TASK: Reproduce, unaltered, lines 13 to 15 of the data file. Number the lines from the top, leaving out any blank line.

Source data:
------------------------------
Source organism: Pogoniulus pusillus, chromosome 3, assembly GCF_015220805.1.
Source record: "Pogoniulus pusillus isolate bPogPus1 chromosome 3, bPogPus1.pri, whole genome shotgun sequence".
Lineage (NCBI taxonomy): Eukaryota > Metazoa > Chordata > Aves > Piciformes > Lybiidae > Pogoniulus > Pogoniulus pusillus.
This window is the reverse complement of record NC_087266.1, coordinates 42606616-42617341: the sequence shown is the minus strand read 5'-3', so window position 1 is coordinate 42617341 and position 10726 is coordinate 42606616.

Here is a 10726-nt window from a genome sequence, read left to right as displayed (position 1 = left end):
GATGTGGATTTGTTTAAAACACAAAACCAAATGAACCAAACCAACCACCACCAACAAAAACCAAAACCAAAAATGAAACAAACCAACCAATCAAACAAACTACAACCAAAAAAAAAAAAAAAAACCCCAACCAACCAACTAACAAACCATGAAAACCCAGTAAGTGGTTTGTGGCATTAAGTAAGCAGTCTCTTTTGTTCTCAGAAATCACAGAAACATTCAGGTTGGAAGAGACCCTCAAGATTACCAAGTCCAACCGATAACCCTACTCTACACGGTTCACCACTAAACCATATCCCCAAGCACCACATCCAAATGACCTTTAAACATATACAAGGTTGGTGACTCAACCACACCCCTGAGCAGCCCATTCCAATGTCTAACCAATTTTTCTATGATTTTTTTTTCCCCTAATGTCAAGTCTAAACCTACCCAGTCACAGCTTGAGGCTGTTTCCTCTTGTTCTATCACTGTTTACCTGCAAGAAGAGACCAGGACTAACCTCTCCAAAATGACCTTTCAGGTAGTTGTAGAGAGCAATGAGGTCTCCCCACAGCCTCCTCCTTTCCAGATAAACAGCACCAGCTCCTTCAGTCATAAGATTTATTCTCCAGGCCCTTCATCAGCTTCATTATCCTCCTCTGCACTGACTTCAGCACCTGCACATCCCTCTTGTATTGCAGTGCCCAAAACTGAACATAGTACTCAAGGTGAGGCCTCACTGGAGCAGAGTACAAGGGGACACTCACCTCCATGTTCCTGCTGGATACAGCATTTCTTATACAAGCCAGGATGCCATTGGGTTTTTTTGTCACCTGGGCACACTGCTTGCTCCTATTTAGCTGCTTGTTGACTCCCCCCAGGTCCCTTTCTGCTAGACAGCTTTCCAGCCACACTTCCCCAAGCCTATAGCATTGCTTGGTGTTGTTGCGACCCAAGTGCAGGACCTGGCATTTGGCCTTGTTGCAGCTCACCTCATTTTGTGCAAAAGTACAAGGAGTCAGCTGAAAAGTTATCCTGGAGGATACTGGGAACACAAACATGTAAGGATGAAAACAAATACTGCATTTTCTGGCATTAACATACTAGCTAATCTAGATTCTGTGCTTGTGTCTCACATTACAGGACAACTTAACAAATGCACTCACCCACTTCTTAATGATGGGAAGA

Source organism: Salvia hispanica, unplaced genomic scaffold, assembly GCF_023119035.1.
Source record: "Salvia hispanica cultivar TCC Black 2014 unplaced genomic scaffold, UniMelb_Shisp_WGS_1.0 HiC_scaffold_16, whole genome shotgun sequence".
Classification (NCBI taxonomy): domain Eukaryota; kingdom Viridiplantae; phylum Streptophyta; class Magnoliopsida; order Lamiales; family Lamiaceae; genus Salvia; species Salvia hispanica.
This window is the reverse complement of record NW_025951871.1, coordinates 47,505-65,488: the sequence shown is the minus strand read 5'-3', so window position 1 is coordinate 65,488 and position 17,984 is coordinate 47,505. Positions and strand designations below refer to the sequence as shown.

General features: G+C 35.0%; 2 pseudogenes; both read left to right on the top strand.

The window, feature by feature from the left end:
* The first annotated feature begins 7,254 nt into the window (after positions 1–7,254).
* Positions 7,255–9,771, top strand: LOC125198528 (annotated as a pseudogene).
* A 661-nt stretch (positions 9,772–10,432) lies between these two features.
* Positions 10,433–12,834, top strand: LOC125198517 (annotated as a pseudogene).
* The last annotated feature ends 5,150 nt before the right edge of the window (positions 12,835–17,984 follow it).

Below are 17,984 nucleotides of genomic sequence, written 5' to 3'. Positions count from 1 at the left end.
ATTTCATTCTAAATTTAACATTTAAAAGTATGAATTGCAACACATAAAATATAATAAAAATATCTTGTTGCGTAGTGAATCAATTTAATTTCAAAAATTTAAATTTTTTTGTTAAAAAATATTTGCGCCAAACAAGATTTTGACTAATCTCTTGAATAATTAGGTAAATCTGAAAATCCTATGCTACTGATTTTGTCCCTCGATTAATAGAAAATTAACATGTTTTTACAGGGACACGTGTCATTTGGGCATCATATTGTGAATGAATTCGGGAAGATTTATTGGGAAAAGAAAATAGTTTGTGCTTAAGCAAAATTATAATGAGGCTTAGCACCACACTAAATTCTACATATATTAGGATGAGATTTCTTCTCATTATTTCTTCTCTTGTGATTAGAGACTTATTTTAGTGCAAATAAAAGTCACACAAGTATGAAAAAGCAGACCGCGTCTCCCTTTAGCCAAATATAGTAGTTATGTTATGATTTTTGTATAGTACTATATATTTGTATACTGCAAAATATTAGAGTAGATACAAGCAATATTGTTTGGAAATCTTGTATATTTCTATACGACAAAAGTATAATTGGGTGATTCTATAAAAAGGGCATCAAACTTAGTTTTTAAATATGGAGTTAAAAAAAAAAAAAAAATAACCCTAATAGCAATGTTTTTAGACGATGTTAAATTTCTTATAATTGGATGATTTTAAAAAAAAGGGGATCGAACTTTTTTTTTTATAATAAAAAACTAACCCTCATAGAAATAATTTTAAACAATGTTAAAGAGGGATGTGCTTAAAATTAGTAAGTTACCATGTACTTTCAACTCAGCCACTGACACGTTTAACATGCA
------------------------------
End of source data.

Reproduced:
* The first annotated feature begins 7,254 nt into the window (after positions 1–7,254).
* Positions 7,255–9,771, top strand: LOC125198528 (annotated as a pseudogene).
* A 661-nt stretch (positions 9,772–10,432) lies between these two features.